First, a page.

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Fall 2017 Mercantile

Author Photo
By Staff

Fall 2017 Mercantile 

Check out our editors’ favorite equipment choices for the home and garden this season, including our favorite weeding tool, a great vermicomposting bin, an upcycled bat house, and more

By the Heirloom Gardener Editors

Fall 2017

Photo by Mortier Pilon 

Here at Heirloom Gardener, we’ve started brewing kombucha. Those of us who enjoy the fermented beverage look forward to sharing some on hot afternoons after working in the office garden. We use the 5-liter Mortier Pilon Kombucha Brewing Jar($59.95), which is the first fermentation crock designed specifically for kombucha. The interior of the jar is 100-percent glass, and the white components on the outside of the crock are made of nonreactive, BPA-free plastic. The jar’s cloth filter allows air to move freely in and out of the jar, and the chalkboard surface around the edge of the lid allows us to record the date and flavor of each batch. There’s also a tap valve, which makes pouring ourselves a drink easy without all the mess of removing the SCOBY. Our brewing vessel even came with a recipe booklet. We’ve enjoyed this crock so much that we decided to carry it in our store, beside a plethora of gardening books and tools.

 

Photo by Cobrahead 

Editor Russell Mullin is a huge fan of the American-made, short-handled CobraHead Weeder and Cultivator($24.95). “It really gets down to business,” he says. The CobraHead’s sturdy, curved neck pries out weeds with ease and provides an ergonomic design for digging and cultivating. Its small, sharp blade (fittingly described as a “steel fingernail”) allows you to create seed furrows in even hard-packed soil, and makes it possible to shave down encroaching weed seedlings with precision in closely-spaced plantings where a traditional hoe won’t fit. The CobraHead also has a robust, ambidextrous handle big enough for double-handed use and made out of a recycled composite that provides a sure grip and resists the elements. There’s even a long-handled version if you prefer to work standing up. It’s a simple, versatile, and lightweight tool that has a multitude of uses for the home garden. Whether it’s weeding, cultivating, planting, digging, or harvesting, the CobraHead delivers.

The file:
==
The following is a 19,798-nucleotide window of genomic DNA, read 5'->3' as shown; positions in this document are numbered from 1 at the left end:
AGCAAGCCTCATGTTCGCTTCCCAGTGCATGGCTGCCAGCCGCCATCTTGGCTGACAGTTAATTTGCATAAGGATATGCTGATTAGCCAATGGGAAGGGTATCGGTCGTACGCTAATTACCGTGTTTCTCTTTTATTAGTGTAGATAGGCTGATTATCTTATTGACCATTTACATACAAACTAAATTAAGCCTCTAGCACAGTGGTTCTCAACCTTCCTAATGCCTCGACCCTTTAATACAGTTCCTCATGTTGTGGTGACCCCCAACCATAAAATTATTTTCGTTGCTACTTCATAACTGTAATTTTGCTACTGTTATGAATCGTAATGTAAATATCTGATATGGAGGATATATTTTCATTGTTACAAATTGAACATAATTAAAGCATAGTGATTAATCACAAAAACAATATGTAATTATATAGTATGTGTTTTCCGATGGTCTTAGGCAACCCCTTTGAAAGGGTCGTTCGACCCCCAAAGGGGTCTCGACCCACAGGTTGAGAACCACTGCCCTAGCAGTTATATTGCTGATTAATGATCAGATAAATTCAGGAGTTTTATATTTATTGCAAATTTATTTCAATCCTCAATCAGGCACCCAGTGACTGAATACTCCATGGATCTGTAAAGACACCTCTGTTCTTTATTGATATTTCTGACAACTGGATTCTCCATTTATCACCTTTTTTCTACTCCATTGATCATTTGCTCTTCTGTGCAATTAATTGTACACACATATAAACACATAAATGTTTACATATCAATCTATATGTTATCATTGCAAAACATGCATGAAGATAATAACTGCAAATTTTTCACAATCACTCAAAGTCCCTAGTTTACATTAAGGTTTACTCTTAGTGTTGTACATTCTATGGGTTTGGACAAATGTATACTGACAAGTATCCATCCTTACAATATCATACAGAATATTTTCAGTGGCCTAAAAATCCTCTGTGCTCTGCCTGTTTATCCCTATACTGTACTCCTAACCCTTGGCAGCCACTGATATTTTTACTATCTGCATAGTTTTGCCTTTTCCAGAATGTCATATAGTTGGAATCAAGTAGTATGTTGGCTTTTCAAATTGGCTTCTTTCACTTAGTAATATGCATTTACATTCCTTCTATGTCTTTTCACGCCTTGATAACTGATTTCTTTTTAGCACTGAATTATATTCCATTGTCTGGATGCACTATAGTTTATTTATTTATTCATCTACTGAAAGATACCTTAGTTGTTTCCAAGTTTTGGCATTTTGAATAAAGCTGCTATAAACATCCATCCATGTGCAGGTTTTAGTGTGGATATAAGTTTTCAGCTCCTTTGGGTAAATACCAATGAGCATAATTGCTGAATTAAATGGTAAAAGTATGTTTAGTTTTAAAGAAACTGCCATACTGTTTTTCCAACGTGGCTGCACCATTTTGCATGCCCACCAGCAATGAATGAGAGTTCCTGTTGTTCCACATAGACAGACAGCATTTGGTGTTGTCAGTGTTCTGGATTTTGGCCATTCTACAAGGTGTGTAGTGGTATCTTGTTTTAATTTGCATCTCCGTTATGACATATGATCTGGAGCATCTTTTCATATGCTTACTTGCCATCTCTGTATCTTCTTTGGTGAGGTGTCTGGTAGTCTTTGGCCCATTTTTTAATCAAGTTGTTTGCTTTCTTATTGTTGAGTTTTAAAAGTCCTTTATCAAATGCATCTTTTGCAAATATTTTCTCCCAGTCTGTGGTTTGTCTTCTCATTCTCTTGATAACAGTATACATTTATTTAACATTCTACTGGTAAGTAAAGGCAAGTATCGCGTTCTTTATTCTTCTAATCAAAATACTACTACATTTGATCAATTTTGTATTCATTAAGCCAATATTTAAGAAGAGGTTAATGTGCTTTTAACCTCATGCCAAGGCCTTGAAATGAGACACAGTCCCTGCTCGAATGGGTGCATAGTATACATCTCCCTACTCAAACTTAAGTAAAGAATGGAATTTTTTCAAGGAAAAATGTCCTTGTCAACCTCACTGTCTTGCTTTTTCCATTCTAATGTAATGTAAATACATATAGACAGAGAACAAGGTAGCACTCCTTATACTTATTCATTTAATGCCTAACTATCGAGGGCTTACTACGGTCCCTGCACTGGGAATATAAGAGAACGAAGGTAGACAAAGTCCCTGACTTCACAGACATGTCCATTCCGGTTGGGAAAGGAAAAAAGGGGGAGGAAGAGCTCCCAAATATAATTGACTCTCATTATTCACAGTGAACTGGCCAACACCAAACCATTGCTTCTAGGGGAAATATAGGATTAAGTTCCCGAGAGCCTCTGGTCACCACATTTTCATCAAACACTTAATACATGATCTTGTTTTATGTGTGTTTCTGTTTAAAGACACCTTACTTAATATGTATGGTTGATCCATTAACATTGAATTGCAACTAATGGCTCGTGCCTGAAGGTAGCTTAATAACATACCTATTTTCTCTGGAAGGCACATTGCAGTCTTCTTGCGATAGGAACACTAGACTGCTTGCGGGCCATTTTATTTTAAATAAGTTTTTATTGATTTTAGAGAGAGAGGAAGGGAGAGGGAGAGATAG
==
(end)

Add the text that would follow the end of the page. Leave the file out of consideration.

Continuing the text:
Photo by Lehmans

Bats may have a spooky reputation, but they’re great allies when it comes to ridding your property of pesky mosquitoes. There are plenty of DIY bat house plans out there, but if you’re looking for a small pre-assembled house to install near your garden or pond, Lehman’s Upcycled Bat House ($29.99) is a great option. The Amish carpenters who build these boxes source the wood from old mushroom beds. Because mushroom bedding is acidic and high in salts, there’s a natural “treatment” on the cypress and hemlock boards that leaves it naturally rot-, mold-, and mildew-resistant. These bat houses come ready to install, and no staining is necessary.

                      

Photo by Rebecca Martin

When Bob Blomberg would walk through his garden to prune, weed, or pick up debris, he found carrying a bucket everywhere he went to be inconvenient. To keep both hands free and to save himself trips to the compost pile, he created the Gardener’s Hollow Leg($24.99). It’s a handy fabric sack with a belt that buckles around your waist, leaving your hands free to harvest, clear debris, or just tidy up. The patented ring shape of the opening makes it easy to add material to the bag, and a handle on the bottom makes emptying a breeze. The harvest sack is available in 1 or 5 gallons.

 

Photo by Nature’s Footprint 

Vermicomposting is an attractive technique for gardeners hoping to maximize compost quality, or for urban homesteaders who need to operate efficiently in small spaces. Vermicomposting employs worms to process food scraps into nutrient-rich castings for soil. TheWorm Factory 360($119.95) boasts stackable bins that create easily manageable layers that can be independently moved. The worms quickly adjust to the design — most of the population will move upward to the fresh food, leaving castings behind in the lower trays. This design is ideal for the kitchen, where you’ll frequently add organic matter, such as newspapers and food scraps. Outdoors, the layered design helps prevent critters from digging through the entire container. Our favorite feature is the spigot, which we use to drain off excess moisture as compost tea.

 

 Photo by Patagonia

Patagonia’s Iron Forge Hemp Canvas Work Wear line for men and women was launched in August 2017 and includes double-knee canvas pants (with a gusseted crotch for men), multiple work jackets, and a line of durable work shirts. The line is defined by the use of industrial hemp-blended fabric that doesn’t need to go through an awkward breaking-in phase to wear well. The new line is more than eye-catching and comfortable — it’s practical. Each pocket has been thoughtfully placed to maximize usage without compromising mobility, and the built-in safety features account for possible hazards for a wide range of careers and hobbies. Because Patagonia understands that we all work (and play) hard, they offer a generous repair policy for fixing or exchanging any damaged items.


 Is there a garden or kitchen product you can’t live without? Tell us about it! Email a short description to Letters@HeirloomGardener.com, and you may see your top tool featured in an upcoming issue.

Published on Sep 26, 2017

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